Saturday 7 October 2023

REITs that have IPO since 2019 have lost money for IPO Investors

Here is an interesting insight. Since 2019, all REITs IPO reits have not made money for investors who subscribed for it. That includes even the dividends received.

Ironically all REITs IPO'd with the number "8", but it didn't turn out to be auspicious.

What Went Inauspiciously Wrong?

To be exact, it was auspicious to the sponsors such as UOB, Keppel, Lendlease, ARA which profitted from the spinoff while it is the shareholders who were left holding the bag.

2019-2021 was when global interest rates were at its lowest, this meant the risk free and capitalisation rates which valued properties were at its lowest too. Therefore, sponsors could value their assets at a high and IPO as a new REIT. The REIT could be priced at a low dividend yield as well because investors expected dividend was low.

Fast forward to 2023, interest rates are at its peak; due to it property valuations now at its low and a higher diviend yield demanded to compensate for the high risk free rate. With lower property asset prices and higher dividend yield demanded for REITs, as a result, these REIT prices have gone down miserably since its IPO days.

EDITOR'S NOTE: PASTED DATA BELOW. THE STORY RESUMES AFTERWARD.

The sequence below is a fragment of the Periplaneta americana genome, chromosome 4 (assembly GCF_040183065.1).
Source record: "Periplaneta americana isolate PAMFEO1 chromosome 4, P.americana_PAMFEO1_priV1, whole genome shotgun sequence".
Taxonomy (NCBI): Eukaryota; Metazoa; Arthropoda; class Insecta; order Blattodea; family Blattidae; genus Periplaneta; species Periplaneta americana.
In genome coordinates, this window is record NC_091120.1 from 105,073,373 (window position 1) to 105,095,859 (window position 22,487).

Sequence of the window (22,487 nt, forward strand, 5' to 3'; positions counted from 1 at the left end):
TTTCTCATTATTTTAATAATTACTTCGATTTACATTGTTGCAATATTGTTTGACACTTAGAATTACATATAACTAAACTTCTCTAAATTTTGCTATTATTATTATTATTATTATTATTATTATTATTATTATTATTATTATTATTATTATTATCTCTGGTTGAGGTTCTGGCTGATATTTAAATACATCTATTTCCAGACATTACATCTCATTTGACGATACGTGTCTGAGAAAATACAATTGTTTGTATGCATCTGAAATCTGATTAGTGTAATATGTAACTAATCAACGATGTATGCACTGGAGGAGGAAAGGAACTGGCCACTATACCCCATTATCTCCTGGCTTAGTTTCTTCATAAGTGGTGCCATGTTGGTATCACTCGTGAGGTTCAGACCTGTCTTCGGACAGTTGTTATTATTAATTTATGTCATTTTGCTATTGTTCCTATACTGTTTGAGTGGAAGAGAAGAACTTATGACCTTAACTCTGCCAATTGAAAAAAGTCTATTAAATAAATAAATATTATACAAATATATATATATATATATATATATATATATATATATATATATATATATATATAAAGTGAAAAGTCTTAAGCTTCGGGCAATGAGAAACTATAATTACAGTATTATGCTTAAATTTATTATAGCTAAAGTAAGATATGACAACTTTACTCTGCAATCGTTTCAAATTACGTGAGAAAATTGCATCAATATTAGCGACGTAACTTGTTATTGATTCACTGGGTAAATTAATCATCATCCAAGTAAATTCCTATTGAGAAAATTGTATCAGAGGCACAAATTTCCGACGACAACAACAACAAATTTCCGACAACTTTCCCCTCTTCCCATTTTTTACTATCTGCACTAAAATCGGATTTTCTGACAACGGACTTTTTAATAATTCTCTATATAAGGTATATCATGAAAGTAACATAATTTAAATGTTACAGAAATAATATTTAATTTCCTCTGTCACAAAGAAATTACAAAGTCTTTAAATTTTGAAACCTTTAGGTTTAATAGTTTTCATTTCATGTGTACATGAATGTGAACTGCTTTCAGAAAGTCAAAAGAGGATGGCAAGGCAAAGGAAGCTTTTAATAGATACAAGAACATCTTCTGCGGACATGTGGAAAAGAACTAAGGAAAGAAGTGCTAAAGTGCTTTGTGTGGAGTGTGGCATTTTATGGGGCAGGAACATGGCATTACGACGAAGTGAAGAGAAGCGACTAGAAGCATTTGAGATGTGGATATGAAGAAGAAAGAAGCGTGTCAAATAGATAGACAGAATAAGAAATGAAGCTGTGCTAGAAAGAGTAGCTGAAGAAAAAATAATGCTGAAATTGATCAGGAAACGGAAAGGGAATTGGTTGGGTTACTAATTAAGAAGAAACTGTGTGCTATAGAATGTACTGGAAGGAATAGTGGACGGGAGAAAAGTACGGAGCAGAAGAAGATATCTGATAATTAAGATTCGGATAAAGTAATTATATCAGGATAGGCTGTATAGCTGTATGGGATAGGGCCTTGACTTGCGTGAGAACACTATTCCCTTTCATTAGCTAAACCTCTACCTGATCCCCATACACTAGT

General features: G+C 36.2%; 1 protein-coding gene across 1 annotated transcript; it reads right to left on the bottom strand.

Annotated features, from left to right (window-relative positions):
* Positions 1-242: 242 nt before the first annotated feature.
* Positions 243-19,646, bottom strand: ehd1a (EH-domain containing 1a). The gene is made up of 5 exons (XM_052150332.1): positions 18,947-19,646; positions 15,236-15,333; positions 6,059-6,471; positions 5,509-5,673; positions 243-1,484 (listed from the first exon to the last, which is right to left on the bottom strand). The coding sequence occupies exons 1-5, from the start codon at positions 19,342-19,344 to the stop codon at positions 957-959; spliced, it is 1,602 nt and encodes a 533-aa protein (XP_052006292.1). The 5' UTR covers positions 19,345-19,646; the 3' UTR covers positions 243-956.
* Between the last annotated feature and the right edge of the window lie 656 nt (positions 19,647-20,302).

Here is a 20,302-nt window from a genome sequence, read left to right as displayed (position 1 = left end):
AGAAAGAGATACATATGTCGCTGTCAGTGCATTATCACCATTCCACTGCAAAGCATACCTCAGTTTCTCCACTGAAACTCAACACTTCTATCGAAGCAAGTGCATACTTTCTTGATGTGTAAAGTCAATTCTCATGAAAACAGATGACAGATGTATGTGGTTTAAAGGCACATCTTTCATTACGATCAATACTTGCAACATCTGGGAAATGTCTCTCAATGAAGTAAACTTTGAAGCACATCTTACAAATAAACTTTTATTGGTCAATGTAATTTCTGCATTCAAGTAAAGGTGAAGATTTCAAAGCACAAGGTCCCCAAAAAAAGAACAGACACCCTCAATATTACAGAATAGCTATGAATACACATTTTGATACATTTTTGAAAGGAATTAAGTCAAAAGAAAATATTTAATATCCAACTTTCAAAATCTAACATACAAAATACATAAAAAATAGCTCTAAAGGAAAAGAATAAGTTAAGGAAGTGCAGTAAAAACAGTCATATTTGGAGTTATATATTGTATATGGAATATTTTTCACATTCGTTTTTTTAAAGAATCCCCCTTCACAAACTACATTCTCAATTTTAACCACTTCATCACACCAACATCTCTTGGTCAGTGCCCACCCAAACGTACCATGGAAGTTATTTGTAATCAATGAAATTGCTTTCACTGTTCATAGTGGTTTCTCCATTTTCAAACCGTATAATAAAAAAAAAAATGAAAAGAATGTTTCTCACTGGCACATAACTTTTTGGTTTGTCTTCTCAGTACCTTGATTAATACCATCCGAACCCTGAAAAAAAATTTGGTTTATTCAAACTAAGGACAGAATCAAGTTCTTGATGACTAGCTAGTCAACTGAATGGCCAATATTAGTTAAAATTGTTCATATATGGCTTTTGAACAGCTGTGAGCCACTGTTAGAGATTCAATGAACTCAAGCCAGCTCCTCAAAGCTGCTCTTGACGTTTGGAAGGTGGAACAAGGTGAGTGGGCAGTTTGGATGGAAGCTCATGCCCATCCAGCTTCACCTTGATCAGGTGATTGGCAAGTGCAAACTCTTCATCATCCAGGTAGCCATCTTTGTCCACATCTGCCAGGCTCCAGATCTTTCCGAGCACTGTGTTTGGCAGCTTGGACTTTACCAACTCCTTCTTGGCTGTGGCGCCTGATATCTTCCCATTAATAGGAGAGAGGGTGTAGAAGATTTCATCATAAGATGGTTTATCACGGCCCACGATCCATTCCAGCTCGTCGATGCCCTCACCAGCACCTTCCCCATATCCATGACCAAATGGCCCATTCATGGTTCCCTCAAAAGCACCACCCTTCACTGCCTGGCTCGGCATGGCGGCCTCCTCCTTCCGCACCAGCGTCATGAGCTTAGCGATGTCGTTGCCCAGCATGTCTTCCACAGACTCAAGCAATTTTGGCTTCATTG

Lesson learnt for long term investors is to never subscribe for REIT IPOs during a low interest rate environment. Keep the money aside and wait till global interest rates reach its high before deploying your cash. In a high interest rate environment, this is when REITs are undervalued; during low interest rate environment, the ones who profit are the companies trying to offload to you like Keppel and ARA.

When companies IPO out their properties as a REIT, it is not because they are charitable, instead they find it is a good time to realise the value of their investments and are trying to offload for most of the gains for themselves.


  1. Hi Mate, always enjoy reading your posts which gives one new perspective in investing. Personally, I think tough to avoid REIT IPO like that. For example, the low interest rate environment lasted more than a decade from 2008 GFC days. It would mean waiting more than a decade to buy into a new REIT. Also, current high interest rate environment may become sticky and possibly a new norm given the rampant money printing over a decade.

    1. Cash in a low interest rate environment might turn up to be a better yield than buying IPO reits during this stage. Consider the US or Singapore treasury bills to park the gunpowder. It pays to be patient